You develop an instant global consciousness, a people orientation, an intense dissatisfaction with the state of the world, and a compulsion to do something about it. From out there on the moon, international politics look so petty. You want to grab a politician by the scruff of the neck and drag him a quarter of a million miles out and say, ‘Look at that, you son of a bitch.’
-Astronaut Edgar Mitchell on the Overview Effect.

 

The thing that I find most compelling about this quote is that the physicality of actually orbiting the earth fundamentally alters the window of possible thoughts. Mitchell certainly wasn’t surprised by what he saw, the astronomy, physics etc. were bread and butter to him, a PHD in astronautics from MIT. Still, the physical experience profoundly changed him, far beyond what he had expected.
 
I would give my right arm to go to the moon, but I just don’t think it’s in the cards, and while I have been very lucky and able to travel, I think it’s not just going places that does the trick: it’s the delta, the difference in experience that counts. While the moon is about the biggest change in perspective possible, I think in our everyday life the opportunity to try something new, to change your perspective, to see the world differently presents itself. The tough part is choosing. And it’s tough for a reason! The more common a stimulus is, the easier it is to process it (the mere exposure effect). Our brains literally recoil from novelty because it literally hurts. So we have to push ourselves to become neophiles instead of neophobes because otherwise we can literally loose sight of the lives we live in the haze of the “normal”.

Art Random Rants

Werner Herzog Reads Where’s Waldo

There seems to be a theme today…

[youtube http://www.youtube.com/watch?v=EvWh6PMi9Ek&w=640]
Random Rants

You are a Ghost

Via THEREMINA.

History Rants

DFW: This Is Water


 

Learning how to think means learning how to have some control over how and what you think. It means being conscious and aware enought to choose what you pay attention to and to choose how you construct meaning from experience. If you cannot do this as an adult, you will be totally hosed.

And the so-called real world will not discourage you from operating on your default settings, because the so-called real world of men and money and power hums merrily along in a pool of fear and anger and frustration and craving and worship of self. Our own present culture has harnessed these forces in ways that have yielded extraordinary wealth and comfort and personal freedom. The freedom all to be lords of our tiny skull-sized kingdoms, alone at the centre of all creation. This kind of freedom has much to recommend it. But of course there are all different kinds of freedom, and the kind that is most precious you will not hear much talk about much in the great outside world of wanting and achieving…. The really important kind of freedom involves attention and awareness and discipline, and being able truly to care about other people and to sacrifice for them over and over in myriad petty, unsexy ways every day.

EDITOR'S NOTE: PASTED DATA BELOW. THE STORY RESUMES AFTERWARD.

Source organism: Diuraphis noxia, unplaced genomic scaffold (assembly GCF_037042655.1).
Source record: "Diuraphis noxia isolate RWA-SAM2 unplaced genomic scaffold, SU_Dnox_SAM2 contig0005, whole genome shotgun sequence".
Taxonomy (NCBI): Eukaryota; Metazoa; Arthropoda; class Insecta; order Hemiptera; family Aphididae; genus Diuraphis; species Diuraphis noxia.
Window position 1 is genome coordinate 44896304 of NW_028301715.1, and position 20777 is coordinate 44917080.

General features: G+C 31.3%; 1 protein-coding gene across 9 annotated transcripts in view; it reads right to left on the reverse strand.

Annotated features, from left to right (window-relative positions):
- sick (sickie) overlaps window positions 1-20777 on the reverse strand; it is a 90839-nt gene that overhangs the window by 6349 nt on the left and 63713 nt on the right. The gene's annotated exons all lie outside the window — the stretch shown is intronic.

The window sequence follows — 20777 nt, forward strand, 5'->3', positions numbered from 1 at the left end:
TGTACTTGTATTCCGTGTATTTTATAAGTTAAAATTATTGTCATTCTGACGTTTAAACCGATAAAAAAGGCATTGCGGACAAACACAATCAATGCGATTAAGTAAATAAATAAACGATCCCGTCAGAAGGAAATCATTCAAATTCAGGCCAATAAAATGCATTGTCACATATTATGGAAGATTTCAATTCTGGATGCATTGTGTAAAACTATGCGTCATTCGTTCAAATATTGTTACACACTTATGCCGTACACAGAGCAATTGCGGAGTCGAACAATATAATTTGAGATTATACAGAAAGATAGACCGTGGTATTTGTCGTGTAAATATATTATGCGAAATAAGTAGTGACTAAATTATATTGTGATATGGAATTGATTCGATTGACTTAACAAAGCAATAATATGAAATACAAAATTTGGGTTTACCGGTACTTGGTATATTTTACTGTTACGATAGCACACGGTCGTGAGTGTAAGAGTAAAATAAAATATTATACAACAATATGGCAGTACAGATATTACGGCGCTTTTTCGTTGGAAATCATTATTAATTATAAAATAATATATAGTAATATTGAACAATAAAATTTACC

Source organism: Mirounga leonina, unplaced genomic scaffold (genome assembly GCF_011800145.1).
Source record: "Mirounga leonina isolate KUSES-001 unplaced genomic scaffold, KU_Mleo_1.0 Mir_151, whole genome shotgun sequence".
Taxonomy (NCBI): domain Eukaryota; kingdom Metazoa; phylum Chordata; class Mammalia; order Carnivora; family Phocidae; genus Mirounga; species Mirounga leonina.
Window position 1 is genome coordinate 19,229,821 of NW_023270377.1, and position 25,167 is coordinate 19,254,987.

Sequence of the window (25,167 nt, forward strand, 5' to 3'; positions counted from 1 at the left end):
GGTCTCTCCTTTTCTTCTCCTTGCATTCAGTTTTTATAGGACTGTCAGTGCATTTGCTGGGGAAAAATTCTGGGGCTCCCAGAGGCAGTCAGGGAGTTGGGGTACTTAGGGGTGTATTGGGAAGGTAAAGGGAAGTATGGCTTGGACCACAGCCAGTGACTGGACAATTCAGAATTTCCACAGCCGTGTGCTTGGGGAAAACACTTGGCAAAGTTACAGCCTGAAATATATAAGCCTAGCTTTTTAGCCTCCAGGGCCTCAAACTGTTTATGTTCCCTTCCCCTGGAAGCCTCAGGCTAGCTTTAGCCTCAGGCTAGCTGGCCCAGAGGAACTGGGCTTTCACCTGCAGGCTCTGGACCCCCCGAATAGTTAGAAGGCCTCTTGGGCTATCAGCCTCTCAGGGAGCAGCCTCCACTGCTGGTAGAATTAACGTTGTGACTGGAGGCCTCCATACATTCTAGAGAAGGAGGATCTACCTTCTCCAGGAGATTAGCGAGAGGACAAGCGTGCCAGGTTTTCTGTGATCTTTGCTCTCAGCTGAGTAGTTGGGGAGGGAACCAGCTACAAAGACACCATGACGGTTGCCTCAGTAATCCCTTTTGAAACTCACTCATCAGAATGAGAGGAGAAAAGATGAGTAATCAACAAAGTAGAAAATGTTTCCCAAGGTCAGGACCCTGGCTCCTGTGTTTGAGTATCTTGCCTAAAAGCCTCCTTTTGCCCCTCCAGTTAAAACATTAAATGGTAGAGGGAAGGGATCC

That is real freedom. That is being educated, and understanding how to think. The alternative is unconsciousness, the default setting, the rat race, the constant gnawing sense of having had, and lost, some infinite thing.

David Foster Wallace, Kenyan College Commencement Speech, 2005.

 

UPDATE: The DFW trust has taken down the excellent video from The Glossary, so I’ve updated it with just a straight recording of the speech from youtube. Thanks Trustees!

History Politics Rants

Bike Lanes Boost Local Business

NYC study finds that bikes lanes boost local retail sales by almost 50%, at a time when average retail sales increased by 8%. Additionally, dedicated bike lanes reduced all injuries for all street users by over 30%.

NYCDOT_-_9th_Street
NYC_DOT_-_Pearl_St

Download the pdf here.

Also relevant:

Random Rants

DFW: On Perfectionism

Perfectionism is very dangerous, because, of course, if your fidelity to perfectionism is too high, you never do anything, because doing anything results in … it’s actually kind of tragic, because it means you sacrifice how gorgeous and perfect it is in your head for what it really is.

–David Foster Wallace
via PBS Blank on Blank

Rants Technology

A Startup Development Plan

  1. Continuous Integration, use it.